Jill McGivering is a BBC foreign correspondent and has reported from all over the world, including some of its poorest and most conflict scarred countries. In Far from my Father’s House, her second novel, she employs her wealth of experience in the field to tell tale of Layla, a young Muslim woman, and the destruction of her family life by the Taliban. The author answered a few questions about her life and career as a writer.
As a foreign news correspondent for the BBC you’ve travelled all over the world and must’ve seen horrifying and extraordinary things: can you give us examples of humanity at its best and at its worst?
I have witnessed first hand many instances of the horrific treatment of vulnerable people in my work as a correspondent: young girls being enslaved to work as prostitutes, babies being bought and sold, the mental ill being kept in chains and villagers murdering fellow families because they’re from a different caste or religion. And that is not counting the suffering and violence associated with armed conflict and, in a different way, with natural disasters.
It would be easy to have a cynical view of human nature. But what heartens me is the knowledge that I am not the only person who finds such stories distressing. In all these environments, I have come across many examples of people who are brave enough to take a stand against injustice and fight for other people’s rights and safety, often at great personal risk. I’ve also seen great acts of kindness – for example, families who are desperately poor themselves but who willingly take in a family of strangers and feed and shelter them, just because they are in need – or, during murderous riots, people who risked their own lives by intervening to try to defend those under attack. In a less direct way, it is also humbling when I have broadcast a report and afterwards “ordinary” people, who live thousands of miles away in a different culture, get in touch with me to ask how they can help or how they can send money to the people in need.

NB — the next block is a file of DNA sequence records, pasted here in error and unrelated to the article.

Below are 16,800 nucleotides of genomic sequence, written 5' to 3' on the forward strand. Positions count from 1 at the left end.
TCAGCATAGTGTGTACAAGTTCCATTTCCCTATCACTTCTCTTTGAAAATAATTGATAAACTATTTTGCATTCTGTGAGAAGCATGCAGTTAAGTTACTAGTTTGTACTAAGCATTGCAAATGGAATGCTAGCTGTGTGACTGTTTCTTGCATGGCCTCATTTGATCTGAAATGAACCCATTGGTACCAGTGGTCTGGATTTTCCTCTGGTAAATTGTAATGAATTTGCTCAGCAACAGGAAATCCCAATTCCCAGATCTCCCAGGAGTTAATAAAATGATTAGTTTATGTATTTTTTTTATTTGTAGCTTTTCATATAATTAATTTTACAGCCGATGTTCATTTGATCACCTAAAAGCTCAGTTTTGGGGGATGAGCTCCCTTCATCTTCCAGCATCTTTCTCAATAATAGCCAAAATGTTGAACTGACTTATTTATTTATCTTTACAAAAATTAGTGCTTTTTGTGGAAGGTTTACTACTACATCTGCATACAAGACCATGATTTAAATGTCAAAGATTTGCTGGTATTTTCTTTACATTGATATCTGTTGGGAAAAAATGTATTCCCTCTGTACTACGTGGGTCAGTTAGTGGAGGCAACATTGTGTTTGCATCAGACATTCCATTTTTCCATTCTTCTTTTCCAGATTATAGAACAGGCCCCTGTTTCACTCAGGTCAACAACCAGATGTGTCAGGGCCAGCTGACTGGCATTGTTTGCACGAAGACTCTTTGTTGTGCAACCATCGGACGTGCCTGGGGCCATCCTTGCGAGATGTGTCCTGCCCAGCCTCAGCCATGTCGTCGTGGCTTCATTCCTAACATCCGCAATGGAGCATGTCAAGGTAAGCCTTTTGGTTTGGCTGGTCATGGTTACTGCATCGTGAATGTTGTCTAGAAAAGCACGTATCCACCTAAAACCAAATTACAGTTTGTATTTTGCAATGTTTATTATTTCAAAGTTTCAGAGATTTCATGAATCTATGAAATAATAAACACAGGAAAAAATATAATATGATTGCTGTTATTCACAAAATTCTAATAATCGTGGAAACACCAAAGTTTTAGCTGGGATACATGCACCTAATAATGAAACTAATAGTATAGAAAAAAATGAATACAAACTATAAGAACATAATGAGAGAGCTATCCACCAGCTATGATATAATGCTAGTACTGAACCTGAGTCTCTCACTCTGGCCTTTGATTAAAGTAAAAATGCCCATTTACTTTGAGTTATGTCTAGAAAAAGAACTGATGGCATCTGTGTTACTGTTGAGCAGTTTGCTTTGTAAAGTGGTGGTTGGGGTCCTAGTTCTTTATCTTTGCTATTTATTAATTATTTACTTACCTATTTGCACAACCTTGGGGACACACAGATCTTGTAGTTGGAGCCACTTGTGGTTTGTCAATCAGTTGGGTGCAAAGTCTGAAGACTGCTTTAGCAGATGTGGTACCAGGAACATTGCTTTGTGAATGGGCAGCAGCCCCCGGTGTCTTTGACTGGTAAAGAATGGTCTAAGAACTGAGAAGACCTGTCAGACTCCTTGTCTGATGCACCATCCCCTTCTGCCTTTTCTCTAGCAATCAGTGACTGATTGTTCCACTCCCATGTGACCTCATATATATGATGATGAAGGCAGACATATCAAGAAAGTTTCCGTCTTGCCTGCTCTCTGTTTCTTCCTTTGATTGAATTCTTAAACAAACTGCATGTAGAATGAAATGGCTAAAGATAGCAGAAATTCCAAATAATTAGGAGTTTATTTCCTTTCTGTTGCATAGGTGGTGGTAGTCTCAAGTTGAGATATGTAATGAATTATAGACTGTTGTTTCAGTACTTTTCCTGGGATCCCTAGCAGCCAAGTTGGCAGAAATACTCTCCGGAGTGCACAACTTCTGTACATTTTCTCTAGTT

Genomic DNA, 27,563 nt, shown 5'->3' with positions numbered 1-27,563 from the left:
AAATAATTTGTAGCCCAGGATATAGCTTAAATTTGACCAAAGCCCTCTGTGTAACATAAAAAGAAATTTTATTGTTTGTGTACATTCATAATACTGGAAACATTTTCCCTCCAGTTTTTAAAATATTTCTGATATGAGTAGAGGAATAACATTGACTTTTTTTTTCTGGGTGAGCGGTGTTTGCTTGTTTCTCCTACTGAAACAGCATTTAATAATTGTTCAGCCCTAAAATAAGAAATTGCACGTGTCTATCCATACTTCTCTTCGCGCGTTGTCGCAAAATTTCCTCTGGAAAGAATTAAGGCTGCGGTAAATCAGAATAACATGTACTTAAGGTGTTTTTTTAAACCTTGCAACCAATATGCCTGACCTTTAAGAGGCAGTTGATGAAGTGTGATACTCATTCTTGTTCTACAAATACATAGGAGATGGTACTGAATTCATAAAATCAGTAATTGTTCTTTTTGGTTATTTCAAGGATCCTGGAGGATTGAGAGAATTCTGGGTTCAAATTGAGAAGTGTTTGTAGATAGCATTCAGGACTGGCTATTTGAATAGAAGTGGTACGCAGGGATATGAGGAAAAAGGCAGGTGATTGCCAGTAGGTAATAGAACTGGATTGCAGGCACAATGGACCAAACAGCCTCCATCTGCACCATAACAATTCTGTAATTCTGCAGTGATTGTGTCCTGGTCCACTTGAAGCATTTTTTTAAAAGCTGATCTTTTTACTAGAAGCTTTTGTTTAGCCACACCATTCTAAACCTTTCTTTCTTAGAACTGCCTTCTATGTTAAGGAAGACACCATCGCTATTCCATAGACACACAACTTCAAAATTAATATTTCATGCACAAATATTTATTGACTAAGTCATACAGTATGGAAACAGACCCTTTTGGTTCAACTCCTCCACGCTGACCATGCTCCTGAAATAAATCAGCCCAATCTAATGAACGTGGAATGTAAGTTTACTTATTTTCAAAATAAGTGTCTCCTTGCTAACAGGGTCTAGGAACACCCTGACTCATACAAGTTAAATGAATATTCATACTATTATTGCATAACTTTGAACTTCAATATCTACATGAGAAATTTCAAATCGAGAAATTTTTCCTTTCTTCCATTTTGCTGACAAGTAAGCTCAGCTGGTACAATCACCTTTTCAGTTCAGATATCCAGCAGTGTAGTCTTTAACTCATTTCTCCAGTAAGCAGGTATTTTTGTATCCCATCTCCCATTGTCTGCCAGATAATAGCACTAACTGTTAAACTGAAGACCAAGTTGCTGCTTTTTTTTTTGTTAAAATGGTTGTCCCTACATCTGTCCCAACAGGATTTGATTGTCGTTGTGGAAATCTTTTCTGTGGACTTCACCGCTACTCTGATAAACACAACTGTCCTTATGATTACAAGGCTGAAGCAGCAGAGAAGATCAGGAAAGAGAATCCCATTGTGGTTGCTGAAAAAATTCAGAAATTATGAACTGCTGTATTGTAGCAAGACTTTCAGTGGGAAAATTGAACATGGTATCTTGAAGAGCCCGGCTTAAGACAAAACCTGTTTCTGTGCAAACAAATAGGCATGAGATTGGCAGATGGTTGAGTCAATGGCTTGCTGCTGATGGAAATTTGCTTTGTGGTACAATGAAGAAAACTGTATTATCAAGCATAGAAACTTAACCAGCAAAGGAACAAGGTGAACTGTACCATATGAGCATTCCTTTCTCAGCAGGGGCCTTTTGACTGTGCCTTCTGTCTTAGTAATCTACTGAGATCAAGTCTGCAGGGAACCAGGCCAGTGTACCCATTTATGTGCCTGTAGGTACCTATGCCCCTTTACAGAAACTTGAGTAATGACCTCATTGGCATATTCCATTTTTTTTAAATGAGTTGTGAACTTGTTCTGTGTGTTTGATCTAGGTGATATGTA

You’re currently based in London: do you prefer to be at home and travel on assignments, or do you prefer long-term postings abroad, such as those in Delhi and Washington, DC? Would you like to leave the UK again and, for that matter, do you consider the UK your home?
I definitely consider the UK to be home. I was born and brought up here and my family lives here – and has done for as far back as we can trace the family tree. I loved living overseas for almost all of my 20s and 30s. It was exciting and I learned so much about other cultures, about people, about news and, of course, about myself. But now I am very happy to have the best of both worlds: living in London but having the chance to travel often for work and pleasure.
To what extent are the characters, locations and situations described in your novels based on your experiences as a journalist?
I try to draw on elements of my own experiences to give my novels credibility and authenticity. My real life experiences help me, for example, to give a strong sense of place and describe what a particular environment feels, smells and looks like. It also feeds the books in terms of developing key themes and ideas.